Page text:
Monday, June 19, 2006

The Million-Dollar Book Review

Hopefully, people walk out motivated... But a motivational talk is only as good as the person receiving the talk. It can only stimulate what is within someone.

Michael Coles, CEO Caribou Coffee
Minneapolis, Minnesota; June 15, 2006

Robert Kiyosaki's advice, in his Rich Dad books, that urged the reader to learn how to sell has brought me here to promote the Donald Trump Think Big Expo. I read about half of the books he recommends on the back flap of Rich Dad Poor Dad, and the selling lesson is the most powerful. I have been selling products and services for most of my late-teenage and adult life, and I had to read that advice about three times for it to really sink in. I sold because selling was all I could do fairly well for money, not because I wanted or had to do it to build wealth. I thought that when the time came, I could hire somebody to do it for me. But how could I persuade someone to sell for me if I can't prospect an effective salesperson - because I was never one myself - and convince the sales person to buy the idea of selling for me with their time?

Here in New York, a basketball tournament is held at Rutger's Park where professionals like Allen Iverson play with mortal street basketball players. Some street basketball players outplay professionals in these tournaments. The only difference between them is that the professionals sold themselves. Professionals go to school and get good grades to qualify for scholarships where they are better recognized by the NBA. Most pros know how to communicate professionaly. I know would-be pros that still street ball that would cut class, smoke weed and probably still hold their own in Madison Sqaure Garden. They didn't sell themselves though. Earl "the Goat" Manigault was recognized by HBO and millions of New York basketball players to be the best basketball player of all time holding court against the likes of Kareem Abdul Jabar. But kids want be like Mike. Globally, who do you think would be better recognized as the greatest: Michael Jordan or Earl "the Goat" Manigault?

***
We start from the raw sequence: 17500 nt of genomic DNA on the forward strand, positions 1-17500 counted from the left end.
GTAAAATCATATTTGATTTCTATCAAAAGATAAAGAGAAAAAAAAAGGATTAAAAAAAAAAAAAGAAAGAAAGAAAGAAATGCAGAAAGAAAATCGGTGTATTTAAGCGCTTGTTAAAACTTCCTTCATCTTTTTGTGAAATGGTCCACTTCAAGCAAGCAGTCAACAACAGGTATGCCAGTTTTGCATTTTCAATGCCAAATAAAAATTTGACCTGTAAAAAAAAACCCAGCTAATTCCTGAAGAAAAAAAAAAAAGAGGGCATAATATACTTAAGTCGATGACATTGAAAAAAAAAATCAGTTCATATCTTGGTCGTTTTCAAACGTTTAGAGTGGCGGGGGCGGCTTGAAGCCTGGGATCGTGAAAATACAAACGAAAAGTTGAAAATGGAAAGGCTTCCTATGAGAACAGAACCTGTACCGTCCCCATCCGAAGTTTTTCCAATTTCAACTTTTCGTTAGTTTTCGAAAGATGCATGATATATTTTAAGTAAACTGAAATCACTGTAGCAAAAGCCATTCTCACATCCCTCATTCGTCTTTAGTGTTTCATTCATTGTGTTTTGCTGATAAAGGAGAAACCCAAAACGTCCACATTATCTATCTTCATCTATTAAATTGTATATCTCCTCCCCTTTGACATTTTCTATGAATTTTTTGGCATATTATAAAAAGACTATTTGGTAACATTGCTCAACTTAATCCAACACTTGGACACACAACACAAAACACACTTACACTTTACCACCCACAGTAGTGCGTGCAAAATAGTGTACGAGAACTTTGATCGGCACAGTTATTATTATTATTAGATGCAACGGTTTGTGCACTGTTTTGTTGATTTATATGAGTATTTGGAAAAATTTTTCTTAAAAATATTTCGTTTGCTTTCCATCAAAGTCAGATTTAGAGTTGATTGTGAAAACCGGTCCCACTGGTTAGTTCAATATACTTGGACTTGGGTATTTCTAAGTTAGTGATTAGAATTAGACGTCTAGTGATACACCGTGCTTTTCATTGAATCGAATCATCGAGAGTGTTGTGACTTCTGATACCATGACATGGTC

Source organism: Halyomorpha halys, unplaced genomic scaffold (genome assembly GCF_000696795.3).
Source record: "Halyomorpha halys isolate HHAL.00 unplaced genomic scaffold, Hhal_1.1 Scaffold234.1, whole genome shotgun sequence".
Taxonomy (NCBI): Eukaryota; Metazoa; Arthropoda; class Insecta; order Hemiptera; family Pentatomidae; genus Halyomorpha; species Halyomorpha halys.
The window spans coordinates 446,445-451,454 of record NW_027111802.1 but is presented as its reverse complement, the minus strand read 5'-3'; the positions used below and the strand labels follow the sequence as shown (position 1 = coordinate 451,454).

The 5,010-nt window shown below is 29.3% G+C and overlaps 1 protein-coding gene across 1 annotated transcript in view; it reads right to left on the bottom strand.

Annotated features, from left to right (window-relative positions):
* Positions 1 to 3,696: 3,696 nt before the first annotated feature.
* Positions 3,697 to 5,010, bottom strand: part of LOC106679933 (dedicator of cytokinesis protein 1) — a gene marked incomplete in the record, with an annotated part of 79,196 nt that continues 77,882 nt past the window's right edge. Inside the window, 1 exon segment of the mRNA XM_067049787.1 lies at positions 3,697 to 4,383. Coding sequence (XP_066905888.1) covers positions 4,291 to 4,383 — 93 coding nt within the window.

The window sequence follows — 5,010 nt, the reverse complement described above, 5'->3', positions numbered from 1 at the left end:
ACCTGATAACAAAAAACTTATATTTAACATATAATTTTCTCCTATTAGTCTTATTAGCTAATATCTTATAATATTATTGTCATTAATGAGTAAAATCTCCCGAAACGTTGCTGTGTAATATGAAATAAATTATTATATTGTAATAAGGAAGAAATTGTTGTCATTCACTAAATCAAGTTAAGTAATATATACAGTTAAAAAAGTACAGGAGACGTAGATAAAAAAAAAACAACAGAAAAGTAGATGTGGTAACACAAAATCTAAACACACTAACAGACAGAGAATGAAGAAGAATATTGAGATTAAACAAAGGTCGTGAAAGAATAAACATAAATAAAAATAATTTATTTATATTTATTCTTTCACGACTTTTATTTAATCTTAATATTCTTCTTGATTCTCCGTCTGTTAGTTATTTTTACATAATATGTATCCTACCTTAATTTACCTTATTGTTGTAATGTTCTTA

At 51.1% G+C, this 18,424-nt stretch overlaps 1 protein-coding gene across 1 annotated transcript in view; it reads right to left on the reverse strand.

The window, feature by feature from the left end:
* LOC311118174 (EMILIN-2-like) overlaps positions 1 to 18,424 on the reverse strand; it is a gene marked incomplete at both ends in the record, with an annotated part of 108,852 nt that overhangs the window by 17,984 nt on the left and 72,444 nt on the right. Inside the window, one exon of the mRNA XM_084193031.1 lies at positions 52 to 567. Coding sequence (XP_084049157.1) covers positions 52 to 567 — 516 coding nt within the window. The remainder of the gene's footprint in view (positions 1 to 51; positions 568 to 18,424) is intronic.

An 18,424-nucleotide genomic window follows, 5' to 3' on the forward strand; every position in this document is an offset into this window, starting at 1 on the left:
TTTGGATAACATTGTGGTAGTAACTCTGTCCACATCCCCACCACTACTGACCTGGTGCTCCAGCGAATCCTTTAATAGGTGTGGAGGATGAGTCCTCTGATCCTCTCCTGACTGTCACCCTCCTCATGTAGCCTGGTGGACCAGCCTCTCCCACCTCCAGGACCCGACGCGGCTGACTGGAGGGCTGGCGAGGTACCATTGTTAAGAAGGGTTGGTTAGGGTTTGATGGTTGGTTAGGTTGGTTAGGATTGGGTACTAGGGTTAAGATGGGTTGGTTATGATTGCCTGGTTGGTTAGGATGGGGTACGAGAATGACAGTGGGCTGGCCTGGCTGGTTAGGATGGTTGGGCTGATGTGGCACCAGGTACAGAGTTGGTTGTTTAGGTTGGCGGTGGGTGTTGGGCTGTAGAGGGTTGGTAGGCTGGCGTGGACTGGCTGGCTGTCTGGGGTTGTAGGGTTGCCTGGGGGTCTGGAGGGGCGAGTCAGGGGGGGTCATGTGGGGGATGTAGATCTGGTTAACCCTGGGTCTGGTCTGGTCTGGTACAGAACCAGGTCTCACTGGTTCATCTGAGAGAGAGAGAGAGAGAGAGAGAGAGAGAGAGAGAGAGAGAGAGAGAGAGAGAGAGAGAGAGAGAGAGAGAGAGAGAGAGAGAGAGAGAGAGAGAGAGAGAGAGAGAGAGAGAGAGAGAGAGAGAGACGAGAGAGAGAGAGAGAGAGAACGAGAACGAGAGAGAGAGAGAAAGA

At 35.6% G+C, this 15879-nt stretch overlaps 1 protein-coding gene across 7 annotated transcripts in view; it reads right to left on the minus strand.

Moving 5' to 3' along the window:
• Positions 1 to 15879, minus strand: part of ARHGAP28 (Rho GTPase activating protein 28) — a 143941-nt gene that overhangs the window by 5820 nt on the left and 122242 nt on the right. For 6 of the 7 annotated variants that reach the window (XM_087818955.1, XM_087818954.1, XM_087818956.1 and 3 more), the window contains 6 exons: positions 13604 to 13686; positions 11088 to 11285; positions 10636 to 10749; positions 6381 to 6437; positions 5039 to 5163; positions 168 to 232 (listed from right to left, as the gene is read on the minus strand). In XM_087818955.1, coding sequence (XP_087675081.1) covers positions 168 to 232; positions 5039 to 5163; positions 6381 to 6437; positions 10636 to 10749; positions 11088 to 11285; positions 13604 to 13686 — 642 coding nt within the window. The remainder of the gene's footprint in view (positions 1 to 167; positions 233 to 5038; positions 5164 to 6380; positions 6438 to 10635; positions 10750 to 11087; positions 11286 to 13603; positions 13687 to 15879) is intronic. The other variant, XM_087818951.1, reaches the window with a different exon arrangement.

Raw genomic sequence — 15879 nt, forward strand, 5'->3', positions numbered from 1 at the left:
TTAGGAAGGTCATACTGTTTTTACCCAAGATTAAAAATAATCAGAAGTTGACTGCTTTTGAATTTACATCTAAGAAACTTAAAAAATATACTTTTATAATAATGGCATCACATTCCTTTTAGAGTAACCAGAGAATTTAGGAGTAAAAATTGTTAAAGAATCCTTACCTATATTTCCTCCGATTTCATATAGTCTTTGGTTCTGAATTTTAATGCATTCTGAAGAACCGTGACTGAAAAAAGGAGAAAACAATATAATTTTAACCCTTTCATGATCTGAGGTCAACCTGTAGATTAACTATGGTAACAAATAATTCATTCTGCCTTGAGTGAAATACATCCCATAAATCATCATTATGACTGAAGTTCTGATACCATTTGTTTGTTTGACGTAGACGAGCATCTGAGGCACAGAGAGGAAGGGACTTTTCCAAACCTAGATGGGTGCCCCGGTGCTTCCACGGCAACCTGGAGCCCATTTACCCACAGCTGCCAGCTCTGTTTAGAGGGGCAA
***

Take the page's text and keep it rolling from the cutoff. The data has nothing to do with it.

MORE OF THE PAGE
I took Jeffrey Gitomer's advice, and I tried anything but cold-calling - web marketing. With little effort I was able to sell the most tickets on my team. This feat doesn't translate into million dollar success yet, but it proves that there is more than one way to skin a cat.

One man I spoke with while I was promoting the expo told me he never read anything on financial self-help, nor attended a success or financial seminar. I told him the Think Big Expo would not make him a millionaire only he could. He had to take the initiative, attend the expo, learn whatever he can by watching what Donald Trump and company was doing and execute it his way - in the way that worked for him because he LOVED it! Then his job would be to keep learning what worked from other successful people through books, seminars, the web, or other information channels and apply it HIS way!